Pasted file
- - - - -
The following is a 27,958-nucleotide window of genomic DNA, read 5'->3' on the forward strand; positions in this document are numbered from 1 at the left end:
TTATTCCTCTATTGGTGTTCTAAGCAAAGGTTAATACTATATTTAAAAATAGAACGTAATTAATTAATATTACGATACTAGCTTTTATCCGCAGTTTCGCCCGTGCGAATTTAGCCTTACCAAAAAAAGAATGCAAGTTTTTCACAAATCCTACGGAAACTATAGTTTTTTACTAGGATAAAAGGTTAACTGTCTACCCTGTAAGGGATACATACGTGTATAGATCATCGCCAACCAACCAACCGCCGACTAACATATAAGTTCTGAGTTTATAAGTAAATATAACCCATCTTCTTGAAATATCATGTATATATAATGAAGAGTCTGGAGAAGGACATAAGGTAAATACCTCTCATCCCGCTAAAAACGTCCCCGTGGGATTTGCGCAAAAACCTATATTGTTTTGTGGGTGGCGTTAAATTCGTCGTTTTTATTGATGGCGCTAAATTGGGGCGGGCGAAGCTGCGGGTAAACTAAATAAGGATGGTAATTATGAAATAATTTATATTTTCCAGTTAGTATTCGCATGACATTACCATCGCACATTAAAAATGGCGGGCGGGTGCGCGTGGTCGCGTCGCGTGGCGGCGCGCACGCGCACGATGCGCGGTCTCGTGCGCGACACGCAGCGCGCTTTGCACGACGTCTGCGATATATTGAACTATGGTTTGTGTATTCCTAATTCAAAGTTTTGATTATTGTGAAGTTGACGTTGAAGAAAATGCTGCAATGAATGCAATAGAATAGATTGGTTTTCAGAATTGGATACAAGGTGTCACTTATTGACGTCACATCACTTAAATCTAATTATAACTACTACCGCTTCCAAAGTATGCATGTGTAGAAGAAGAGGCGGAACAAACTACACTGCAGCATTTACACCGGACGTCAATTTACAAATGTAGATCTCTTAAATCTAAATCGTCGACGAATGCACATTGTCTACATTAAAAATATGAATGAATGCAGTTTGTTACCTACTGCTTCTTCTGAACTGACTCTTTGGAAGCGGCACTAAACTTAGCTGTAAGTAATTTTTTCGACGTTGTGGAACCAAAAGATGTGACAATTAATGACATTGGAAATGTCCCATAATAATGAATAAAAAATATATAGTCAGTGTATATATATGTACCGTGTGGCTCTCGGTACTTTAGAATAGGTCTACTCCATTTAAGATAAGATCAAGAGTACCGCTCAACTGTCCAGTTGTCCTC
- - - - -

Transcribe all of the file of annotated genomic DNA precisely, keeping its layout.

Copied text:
The following is a 27,958-nucleotide window of genomic DNA, read 5'->3' on the forward strand; positions in this document are numbered from 1 at the left end:
TTATTCCTCTATTGGTGTTCTAAGCAAAGGTTAATACTATATTTAAAAATAGAACGTAATTAATTAATATTACGATACTAGCTTTTATCCGCAGTTTCGCCCGTGCGAATTTAGCCTTACCAAAAAAAGAATGCAAGTTTTTCACAAATCCTACGGAAACTATAGTTTTTTACTAGGATAAAAGGTTAACTGTCTACCCTGTAAGGGATACATACGTGTATAGATCATCGCCAACCAACCAACCGCCGACTAACATATAAGTTCTGAGTTTATAAGTAAATATAACCCATCTTCTTGAAATATCATGTATATATAATGAAGAGTCTGGAGAAGGACATAAGGTAAATACCTCTCATCCCGCTAAAAACGTCCCCGTGGGATTTGCGCAAAAACCTATATTGTTTTGTGGGTGGCGTTAAATTCGTCGTTTTTATTGATGGCGCTAAATTGGGGCGGGCGAAGCTGCGGGTAAACTAAATAAGGATGGTAATTATGAAATAATTTATATTTTCCAGTTAGTATTCGCATGACATTACCATCGCACATTAAAAATGGCGGGCGGGTGCGCGTGGTCGCGTCGCGTGGCGGCGCGCACGCGCACGATGCGCGGTCTCGTGCGCGACACGCAGCGCGCTTTGCACGACGTCTGCGATATATTGAACTATGGTTTGTGTATTCCTAATTCAAAGTTTTGATTATTGTGAAGTTGACGTTGAAGAAAATGCTGCAATGAATGCAATAGAATAGATTGGTTTTCAGAATTGGATACAAGGTGTCACTTATTGACGTCACATCACTTAAATCTAATTATAACTACTACCGCTTCCAAAGTATGCATGTGTAGAAGAAGAGGCGGAACAAACTACACTGCAGCATTTACACCGGACGTCAATTTACAAATGTAGATCTCTTAAATCTAAATCGTCGACGAATGCACATTGTCTACATTAAAAATATGAATGAATGCAGTTTGTTACCTACTGCTTCTTCTGAACTGACTCTTTGGAAGCGGCACTAAACTTAGCTGTAAGTAATTTTTTCGACGTTGTGGAACCAAAAGATGTGACAATTAATGACATTGGAAATGTCCCATAATAATGAATAAAAAATATATAGTCAGTGTATATATATGTACCGTGTGGCTCTCGGTACTTTAGAATAGGTCTACTCCATTTAAGATAAGATCAAGAGTACCGCTCAACTGTCCAGTTGTCCTC